Discover more from The Newsguy -- Steve Herman
Countering Disinformation and When a 'Fake News Reporter' is Funny
WASHINGTON_ The May issue of the Foreign Service Journal summarizes a recent talk on disinformation I made to the American Foreign Service Association's Diplomats@Work series. (Full disclosure: I am on the AFSA board of governors, but that’s not why I was invited to speak). The May issue of the FSJ is devoted to the topic of public diplomacy and anyone with even a casual interest in the topic will find the articles fascinating.
I have a related article on this topic appearing in the next newsletter of the Public Diplomacy Council of America. And I hope to make an announcement next month about a more ambitious writing project I have just completed.
In addition, I frequently give talks about VOA’s unique role in the public diplomacy space and as an enduring instrument of America’s ‘soft power,’ a term coined by academic Joseph Nye. This was also the focus of academic research during my mid-career master’s degree pursuit some years back.
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I am still keeping a few toes dipped into the swirling waters of academia, with a slightly wider focus of teaching journalism. I just finished my first semester as a lecturer in the journalism department of the University of Richmond. One thing I learned: Teaching a weekly two-and-a-half hour course is much more challenging than popping in as a one-time guest lecturer for a journalism course at a college (something I frequently do). If you’re interested in having me speak to your community organization in person or remotely regarding VOA, journalism or public diplomacy, don’t hesitate to reach out. Although Americans are not a target audience for VOA programming, taxpayers are stakeholders and have a right to know what we’re doing and ask questions about how we cover the news and counter disinformation.
Along with several of my VOA colleagues, mainly those covering 1600 Pennsylvania Avenue, I took a break Saturday night to attend the annual dinner of the White House Correspondents’ Association, of which I’ve been a member since 2017. President Biden spoke and stayed for the entire event.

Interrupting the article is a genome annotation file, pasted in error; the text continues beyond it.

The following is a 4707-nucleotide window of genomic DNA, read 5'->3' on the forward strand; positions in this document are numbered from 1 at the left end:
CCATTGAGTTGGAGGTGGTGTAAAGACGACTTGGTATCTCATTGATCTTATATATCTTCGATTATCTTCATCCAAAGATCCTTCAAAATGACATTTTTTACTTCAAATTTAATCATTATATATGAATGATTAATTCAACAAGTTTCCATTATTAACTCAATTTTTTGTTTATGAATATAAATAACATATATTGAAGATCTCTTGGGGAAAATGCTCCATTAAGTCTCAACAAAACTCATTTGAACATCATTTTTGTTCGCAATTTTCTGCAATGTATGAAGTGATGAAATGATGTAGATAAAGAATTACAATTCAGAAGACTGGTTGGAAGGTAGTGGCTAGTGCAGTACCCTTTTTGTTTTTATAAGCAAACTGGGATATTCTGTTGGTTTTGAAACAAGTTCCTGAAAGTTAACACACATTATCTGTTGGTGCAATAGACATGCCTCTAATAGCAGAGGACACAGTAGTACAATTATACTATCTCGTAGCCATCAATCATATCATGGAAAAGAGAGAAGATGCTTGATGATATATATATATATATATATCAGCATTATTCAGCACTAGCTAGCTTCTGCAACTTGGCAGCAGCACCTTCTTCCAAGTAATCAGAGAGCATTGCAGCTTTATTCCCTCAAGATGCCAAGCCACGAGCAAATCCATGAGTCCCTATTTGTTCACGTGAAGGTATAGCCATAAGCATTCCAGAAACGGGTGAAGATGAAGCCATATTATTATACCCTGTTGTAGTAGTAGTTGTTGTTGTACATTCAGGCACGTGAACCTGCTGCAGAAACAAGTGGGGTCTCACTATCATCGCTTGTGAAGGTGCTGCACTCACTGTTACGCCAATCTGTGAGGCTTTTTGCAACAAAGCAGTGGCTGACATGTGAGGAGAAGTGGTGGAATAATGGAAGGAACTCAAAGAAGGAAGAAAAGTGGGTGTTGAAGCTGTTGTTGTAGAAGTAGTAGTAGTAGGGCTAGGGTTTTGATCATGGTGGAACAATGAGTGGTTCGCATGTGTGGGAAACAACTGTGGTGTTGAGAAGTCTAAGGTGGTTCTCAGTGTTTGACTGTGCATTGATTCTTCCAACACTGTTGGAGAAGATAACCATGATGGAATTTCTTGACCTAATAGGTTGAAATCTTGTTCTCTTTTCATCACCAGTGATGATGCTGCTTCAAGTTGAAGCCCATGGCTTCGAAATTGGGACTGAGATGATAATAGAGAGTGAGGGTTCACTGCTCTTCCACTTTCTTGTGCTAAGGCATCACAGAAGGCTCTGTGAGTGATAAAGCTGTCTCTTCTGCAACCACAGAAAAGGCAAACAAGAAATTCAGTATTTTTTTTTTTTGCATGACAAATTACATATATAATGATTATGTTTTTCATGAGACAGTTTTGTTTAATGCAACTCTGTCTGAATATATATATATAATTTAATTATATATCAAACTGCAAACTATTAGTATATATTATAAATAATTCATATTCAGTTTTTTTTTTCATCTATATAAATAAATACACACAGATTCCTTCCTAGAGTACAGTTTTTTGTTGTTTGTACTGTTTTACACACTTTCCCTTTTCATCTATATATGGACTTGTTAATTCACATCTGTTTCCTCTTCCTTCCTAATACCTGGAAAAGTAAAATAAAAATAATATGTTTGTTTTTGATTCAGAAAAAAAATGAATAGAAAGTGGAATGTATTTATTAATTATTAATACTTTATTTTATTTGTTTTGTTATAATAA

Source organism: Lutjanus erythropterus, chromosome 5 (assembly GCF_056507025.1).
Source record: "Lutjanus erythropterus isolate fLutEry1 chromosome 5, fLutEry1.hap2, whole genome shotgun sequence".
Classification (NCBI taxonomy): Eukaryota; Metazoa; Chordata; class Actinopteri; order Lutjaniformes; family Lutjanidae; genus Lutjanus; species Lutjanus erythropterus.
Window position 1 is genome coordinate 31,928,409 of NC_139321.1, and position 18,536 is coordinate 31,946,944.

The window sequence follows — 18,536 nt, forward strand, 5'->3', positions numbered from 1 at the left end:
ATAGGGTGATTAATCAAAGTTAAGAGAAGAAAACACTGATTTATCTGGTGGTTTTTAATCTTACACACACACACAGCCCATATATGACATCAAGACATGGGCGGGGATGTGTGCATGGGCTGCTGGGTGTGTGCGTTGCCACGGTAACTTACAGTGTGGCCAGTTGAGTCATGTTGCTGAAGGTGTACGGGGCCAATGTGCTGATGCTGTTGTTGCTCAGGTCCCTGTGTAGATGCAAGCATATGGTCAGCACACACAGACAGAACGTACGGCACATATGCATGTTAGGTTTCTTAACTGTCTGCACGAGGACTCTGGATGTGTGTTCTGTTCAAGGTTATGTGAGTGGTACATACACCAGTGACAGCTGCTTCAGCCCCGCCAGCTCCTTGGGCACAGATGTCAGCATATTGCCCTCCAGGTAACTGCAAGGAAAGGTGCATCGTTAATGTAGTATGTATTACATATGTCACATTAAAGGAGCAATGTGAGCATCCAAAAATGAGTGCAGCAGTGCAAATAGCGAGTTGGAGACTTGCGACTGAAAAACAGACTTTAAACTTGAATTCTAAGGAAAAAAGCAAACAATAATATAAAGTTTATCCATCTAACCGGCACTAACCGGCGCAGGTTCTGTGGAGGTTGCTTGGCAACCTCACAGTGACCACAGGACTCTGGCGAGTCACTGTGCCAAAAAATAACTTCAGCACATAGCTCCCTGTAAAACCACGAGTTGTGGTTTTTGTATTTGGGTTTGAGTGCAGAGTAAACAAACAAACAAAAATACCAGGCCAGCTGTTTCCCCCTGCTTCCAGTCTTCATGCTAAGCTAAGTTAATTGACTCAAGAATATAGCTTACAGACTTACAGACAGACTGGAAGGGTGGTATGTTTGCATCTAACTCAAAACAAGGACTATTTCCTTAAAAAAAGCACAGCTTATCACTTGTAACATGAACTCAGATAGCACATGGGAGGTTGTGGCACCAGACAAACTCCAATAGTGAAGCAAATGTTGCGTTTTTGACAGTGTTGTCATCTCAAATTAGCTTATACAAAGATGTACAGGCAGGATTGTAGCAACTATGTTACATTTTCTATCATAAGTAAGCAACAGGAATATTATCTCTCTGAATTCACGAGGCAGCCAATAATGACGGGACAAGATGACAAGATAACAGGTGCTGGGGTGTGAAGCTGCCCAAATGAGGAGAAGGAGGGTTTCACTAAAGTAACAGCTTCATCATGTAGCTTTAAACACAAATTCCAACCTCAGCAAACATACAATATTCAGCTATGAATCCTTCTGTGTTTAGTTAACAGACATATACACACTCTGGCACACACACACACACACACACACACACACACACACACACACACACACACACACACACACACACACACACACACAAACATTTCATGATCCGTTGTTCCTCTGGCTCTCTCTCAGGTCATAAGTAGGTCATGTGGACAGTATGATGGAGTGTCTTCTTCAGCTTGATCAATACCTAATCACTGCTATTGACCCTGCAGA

The first lady, the vice president and the second gentlemen also attended. A real ‘fake news’ correspondent, the Daily Show comedian, Roy Wood Jr., followed the president at the lectern. Someone on Mastodon (to where many Twitter alumni have fled) noted that my posts likely marked the first time the event was covered in the Fediverse by someone in the room.
My favorite slice of entertainment was a video featuring the Property Brothers proposing a White House press area renovation (with a Martha Stuart cameo). There a misleading impression that being a White House correspondent is glamorous but those who toil in the cramped press quarters every day (as I did for more than four-and-a-half years) know the reality is different. I tried to shed some insight in an article I wrote in early 2017 shortly after getting on the beat.
While the WHCA dinner is regularly roasted as ‘Nerd Prom’ or ‘Oscars East,’ at its heart the gala is a fundraiser for journalism scholarships. That’s why I attend despite the criticism it’s an incestuous inside-the-Beltway schmoozefest (it certainly is). The fact that there are Republican and Democratic politicians in the same room with journalists, powerbrokers, celebrities, Cabinet members, generals and admirals and even some lobbyists should not compel the ethicists to ask for the smelling salts. These special interest groups interact on a regular basis, just on a smaller scale. Any untoward collusion occurs behind closed doors, not when there are 2,600 people eavesdropping on their neighbors in the Washington Hilton ballroom (with not a fire marshal in sight, although plenty of Secret Service detail members).
The guest I brought to the event, my longtime good friend Nirmal Ghosh of the Singapore Straits Times, spotted Republican presidential candidate Vivek Ramaswamy a few tables away so we went over to introduce ourselves. I told Vivek that we had something in common — we’re both natives of Cincinnati. Seven U.S. presidents have been born in the Buckeye State, the last Ohioan to enter the White House as chief executive was William Howard Taft of Cincinnati. If Ramaswamy were to someone best Trump (plus the rest of the Republican field) and then Biden he’d become the youngest president ever, the first Indian-American (Nikki Haley also hoping next year to capture that ribbon) and the first Hindu. All of this was on my mind as Nirmal and I deftly maneuvered an obstacle course of attendees and chairs as we returned to Table 75.
I had legitimate quibbles about the event: The ballroom was too cold (and I was in a tuxedo, not a strapless open-backed dress as were some of the women).
The wines were terrible (c’mon WHCA, do better. I can hit up a couple of Virginia wineries to donate far superior bottles or red and white). The food is reminiscent of the rubber chicken circuit even if the entree featured steak AND fish. Whatever the association nets, however, is going to a good cause. And the event with the president in attendance helped put a brighter spotlight on our colleagues unjustly held overseas — primarily Evan Gershkovich of The Wall Street Journal in Russia and freelancer Austin Tice who has been missing in Syria since 2012.
Everybody should jump at an opportunity to attend the WHCA dinner once. You’re probably a bit demented if you go twice. This was my third time.